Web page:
As regular readers of this blog know, occasionally I share here some of the marvelous and intriguing correspondence I get from readers of my Kansas City Star column.
One of those columns a few weeks ago suggested that the start of the school year was a good time to have a crisis of faith and to throw your hard religious questions on the table. Most of the response I got indicated readers were in tune with what I was proposing. I appreciated those words but was most engaged by an 84-year-old man who accused me of indicting unbelievers for not asking faith questions and then said it was an unjust criticism.
"I have been asking faith questions since 1957," he wrote, "but have never received a logical answer to any whatsoever. Often I have received no answer at all."
He said he grew up Catholic but began questioning what he called "implausibilities in Christian doctrine." I think you'll enjoy some of his questions:
* How could Adam and Even, before Original Sin, have been happy, in view of their privations? Being, in the beginning, innocent, they certainly did not deserve sadness imposed by the hand of an allegedly just and benevolent God. Yet they were without clothing, without shelter, without soap, without toilet or toilet paper, without razor or nail clipper, without hand tools, without insect repellant."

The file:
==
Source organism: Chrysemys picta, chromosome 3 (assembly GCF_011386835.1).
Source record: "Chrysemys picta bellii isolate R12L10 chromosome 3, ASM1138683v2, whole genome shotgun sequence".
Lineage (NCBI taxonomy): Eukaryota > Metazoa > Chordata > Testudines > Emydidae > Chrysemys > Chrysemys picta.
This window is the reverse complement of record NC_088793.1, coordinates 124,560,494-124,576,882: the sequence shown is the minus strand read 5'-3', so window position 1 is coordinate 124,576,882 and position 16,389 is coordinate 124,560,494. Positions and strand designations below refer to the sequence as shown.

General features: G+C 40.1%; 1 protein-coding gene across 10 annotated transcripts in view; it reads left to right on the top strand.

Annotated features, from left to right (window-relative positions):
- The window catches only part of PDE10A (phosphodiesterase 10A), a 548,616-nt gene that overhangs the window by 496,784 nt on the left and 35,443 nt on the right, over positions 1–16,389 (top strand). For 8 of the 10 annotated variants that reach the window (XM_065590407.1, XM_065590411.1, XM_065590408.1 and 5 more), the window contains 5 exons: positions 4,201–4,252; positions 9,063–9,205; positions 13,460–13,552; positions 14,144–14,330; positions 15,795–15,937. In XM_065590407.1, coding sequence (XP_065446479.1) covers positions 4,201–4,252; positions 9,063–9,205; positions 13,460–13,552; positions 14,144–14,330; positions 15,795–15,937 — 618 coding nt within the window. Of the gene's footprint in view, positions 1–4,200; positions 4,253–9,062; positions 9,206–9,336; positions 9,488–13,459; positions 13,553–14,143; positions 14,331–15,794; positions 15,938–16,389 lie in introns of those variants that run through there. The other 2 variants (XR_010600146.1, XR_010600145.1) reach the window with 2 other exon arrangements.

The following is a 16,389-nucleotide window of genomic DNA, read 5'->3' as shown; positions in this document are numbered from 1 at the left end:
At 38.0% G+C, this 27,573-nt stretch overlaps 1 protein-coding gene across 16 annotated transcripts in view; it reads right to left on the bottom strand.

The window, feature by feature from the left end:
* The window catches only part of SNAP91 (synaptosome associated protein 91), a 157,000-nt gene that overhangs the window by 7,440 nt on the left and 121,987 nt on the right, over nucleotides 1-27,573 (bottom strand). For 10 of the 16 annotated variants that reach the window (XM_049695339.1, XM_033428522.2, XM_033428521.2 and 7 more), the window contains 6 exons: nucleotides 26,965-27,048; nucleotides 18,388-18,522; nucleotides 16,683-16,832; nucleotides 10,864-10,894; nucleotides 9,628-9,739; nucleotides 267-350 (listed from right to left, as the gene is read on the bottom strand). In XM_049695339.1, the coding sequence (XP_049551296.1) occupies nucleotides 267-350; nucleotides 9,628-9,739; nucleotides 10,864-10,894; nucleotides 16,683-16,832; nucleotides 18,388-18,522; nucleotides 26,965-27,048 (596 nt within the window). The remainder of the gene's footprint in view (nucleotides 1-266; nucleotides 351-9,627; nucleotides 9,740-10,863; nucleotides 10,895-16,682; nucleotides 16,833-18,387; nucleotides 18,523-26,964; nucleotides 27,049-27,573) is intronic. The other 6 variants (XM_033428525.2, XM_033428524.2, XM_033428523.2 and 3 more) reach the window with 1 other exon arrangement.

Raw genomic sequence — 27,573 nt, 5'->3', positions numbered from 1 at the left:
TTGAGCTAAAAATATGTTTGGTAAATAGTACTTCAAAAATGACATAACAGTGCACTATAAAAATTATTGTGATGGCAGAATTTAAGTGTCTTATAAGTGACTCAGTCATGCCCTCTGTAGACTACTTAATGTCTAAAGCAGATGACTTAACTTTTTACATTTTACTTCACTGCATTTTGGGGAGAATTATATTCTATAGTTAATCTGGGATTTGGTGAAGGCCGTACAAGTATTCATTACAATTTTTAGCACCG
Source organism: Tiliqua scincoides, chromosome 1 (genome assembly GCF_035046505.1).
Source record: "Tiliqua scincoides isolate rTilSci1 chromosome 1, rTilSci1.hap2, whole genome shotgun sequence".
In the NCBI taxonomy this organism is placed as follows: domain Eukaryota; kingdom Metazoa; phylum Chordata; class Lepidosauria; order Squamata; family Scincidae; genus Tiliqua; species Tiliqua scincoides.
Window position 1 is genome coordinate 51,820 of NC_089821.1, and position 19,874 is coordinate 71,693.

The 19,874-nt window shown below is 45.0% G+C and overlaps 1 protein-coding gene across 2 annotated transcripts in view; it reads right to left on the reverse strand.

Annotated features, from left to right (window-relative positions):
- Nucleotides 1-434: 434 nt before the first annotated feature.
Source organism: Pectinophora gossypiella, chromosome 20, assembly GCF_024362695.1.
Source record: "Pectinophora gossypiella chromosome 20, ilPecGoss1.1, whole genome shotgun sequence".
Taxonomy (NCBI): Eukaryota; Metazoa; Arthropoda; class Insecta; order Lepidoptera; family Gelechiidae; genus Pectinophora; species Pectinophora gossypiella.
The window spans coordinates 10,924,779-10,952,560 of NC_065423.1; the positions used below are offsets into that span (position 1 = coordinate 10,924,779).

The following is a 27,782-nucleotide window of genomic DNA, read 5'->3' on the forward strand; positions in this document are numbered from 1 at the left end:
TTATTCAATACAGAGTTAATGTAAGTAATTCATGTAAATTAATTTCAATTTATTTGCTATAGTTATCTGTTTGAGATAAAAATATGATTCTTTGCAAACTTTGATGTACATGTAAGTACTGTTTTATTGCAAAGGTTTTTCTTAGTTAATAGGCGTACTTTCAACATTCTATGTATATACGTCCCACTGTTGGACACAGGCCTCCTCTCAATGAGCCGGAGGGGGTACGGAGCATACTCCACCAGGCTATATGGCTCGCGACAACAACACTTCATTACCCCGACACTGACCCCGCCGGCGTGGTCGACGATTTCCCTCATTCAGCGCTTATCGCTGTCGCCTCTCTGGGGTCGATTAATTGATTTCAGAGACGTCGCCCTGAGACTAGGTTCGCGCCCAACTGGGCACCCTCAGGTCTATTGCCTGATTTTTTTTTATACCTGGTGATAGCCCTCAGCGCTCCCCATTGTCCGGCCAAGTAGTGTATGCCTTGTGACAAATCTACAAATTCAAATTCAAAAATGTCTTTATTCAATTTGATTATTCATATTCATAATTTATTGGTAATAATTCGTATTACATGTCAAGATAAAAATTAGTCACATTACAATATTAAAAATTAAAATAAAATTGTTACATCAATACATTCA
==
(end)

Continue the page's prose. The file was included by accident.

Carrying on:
* How was Noah's ark constructed by people who didn't even have a saw?
* In the Genesis story, how did the Serpent transport himself to the Tree of Knowledge, given that at that pre-Original Sin time he was not yet being punished (by being made to crawl) for participating in sin?
* It could be seen that Jesus had left Earth on ascension day, but it could not be seen on Earth that he had arrived in Heaven. There was no radio in those days. So how was the news of Jesus' arrival transmitted to Earth?
* After Lazarus rose from the death, did anyone ask him to describe the existence beyond the grave?
* Did Jesus ever mention the existence of continents and islands that mankind seemed not to know about?
I don't know how you'd have answered him, but here's part of what I said in reply:
". . .your questions are based on the assumption that the Bible provides information that is literally true in all ways -- historically, scientifically, socially, economically and on and on. That is a faulty presupposition. . .
"Instead of looking at the Bible as literal history (there is some of it in there, but there is also much else), I think it is helpful to read the Bible while asking this question: What is this story trying to tell me about God and God's relationship to humanity? When you do that, you don't need to ask ultimately meaningless questions about Adam and Eve's nail clippers. Instead, you get to serious stuff about who God is and why God would have created a world in which evil is possible.. . .
"If I were you, my temptation would be to set aside all those questions and read the gospels of the New Testament (and the book of Romans), hoping there to be introduced to God through Jesus and hoping to find a relationship with that God, who is always searching for you."
His seven-page letter and my two-page response said much more, but that was the essence. Is what I said something like what you might have said?
See my About page to find out how to read online what I've written for The Kansas City Star.